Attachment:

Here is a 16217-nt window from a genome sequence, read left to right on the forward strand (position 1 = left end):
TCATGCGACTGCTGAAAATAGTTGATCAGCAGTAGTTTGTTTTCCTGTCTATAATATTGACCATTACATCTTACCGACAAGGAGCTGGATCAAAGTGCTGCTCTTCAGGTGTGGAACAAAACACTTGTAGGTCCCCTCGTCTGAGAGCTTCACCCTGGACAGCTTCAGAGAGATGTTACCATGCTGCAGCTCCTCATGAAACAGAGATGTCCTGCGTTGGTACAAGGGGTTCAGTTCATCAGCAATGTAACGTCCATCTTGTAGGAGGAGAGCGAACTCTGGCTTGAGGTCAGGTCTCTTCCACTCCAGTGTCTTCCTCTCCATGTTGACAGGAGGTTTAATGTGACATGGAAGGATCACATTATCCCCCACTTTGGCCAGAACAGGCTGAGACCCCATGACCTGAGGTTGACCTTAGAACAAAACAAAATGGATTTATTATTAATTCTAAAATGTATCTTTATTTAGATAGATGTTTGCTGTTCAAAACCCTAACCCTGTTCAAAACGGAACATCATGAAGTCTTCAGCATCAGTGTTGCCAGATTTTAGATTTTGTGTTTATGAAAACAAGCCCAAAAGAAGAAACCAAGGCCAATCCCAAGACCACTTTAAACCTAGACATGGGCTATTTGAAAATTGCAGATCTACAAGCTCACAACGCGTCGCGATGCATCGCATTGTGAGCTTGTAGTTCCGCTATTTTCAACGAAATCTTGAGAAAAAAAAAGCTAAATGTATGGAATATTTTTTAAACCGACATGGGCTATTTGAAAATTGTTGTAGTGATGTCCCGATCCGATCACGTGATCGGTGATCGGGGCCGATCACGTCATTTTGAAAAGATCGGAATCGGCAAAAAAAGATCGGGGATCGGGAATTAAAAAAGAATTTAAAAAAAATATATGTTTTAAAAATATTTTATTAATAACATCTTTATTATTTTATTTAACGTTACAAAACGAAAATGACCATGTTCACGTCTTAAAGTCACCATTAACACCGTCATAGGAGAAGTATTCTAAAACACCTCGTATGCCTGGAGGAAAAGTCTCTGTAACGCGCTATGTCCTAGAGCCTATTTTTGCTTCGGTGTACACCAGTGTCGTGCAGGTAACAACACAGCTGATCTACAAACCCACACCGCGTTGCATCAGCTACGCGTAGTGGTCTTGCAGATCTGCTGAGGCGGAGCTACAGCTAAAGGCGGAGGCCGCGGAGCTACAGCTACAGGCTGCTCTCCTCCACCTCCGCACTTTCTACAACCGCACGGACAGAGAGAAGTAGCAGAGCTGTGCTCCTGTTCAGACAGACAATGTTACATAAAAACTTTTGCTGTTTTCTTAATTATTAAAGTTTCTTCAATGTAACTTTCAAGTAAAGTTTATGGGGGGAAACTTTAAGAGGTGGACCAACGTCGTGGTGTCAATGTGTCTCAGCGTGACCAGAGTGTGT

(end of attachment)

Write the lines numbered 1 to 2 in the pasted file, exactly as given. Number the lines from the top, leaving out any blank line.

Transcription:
Here is a 16217-nt window from a genome sequence, read left to right on the forward strand (position 1 = left end):
TCATGCGACTGCTGAAAATAGTTGATCAGCAGTAGTTTGTTTTCCTGTCTATAATATTGACCATTACATCTTACCGACAAGGAGCTGGATCAAAGTGCTGCTCTTCAGGTGTGGAACAAAACACTTGTAGGTCCCCTCGTCTGAGAGCTTCACCCTGGACAGCTTCAGAGAGATGTTACCATGCTGCAGCTCCTCATGAAACAGAGATGTCCTGCGTTGGTACAAGGGGTTCAGTTCATCAGCAATGTAACGTCCATCTTGTAGGAGGAGAGCGAACTCTGGCTTGAGGTCAGGTCTCTTCCACTCCAGTGTCTTCCTCTCCATGTTGACAGGAGGTTTAATGTGACATGGAAGGATCACATTATCCCCCACTTTGGCCAGAACAGGCTGAGACCCCATGACCTGAGGTTGACCTTAGAACAAAACAAAATGGATTTATTATTAATTCTAAAATGTATCTTTATTTAGATAGATGTTTGCTGTTCAAAACCCTAACCCTGTTCAAAACGGAACATCATGAAGTCTTCAGCATCAGTGTTGCCAGATTTTAGATTTTGTGTTTATGAAAACAAGCCCAAAAGAAGAAACCAAGGCCAATCCCAAGACCACTTTAAACCTAGACATGGGCTATTTGAAAATTGCAGATCTACAAGCTCACAACGCGTCGCGATGCATCGCATTGTGAGCTTGTAGTTCCGCTATTTTCAACGAAATCTTGAGAAAAAAAAAGCTAAATGTATGGAATATTTTTTAAACCGACATGGGCTATTTGAAAATTGTTGTAGTGATGTCCCGATCCGATCACGTGATCGGTGATCGGGGCCGATCACGTCATTTTGAAAAGATCGGAATCGGCAAAAAAAGATCGGGGATCGGGAATTAAAAAAGAATTTAAAAAAAATATATGTTTTAAAAATATTTTATTAATAACATCTTTATTATTTTATTTAACGTTACAAAACGAAAATGACCATGTTCACGTCTTAAAGTCACCATTAACACCGTCATAGGAGAAGTATTCTAAAACACCTCGTATGCCTGGAGGAAAAGTCTCTGTAACGCGCTATGTCCTAGAGCCTATTTTTGCTTCGGTGTACACCAGTGTCGTGCAGGTAACAACACAGCTGATCTACAAACCCACACCGCGTTGCATCAGCTACGCGTAGTGGTCTTGCAGATCTGCTGAGGCGGAGCTACAGCTAAAGGCGGAGGCCGCGGAGCTACAGCTACAGGCTGCTCTCCTCCACCTCCGCACTTTCTACAACCGCACGGACAGAGAGAAGTAGCAGAGCTGTGCTCCTGTTCAGACAGACAATGTTACATAAAAACTTTTGCTGTTTTCTTAATTATTAAAGTTTCTTCAATGTAACTTTCAAGTAAAGTTTATGGGGGGAAACTTTAAGAGGTGGACCAACGTCGTGGTGTCAATGTGTCTCAGCGTGACCAGAGTGTGT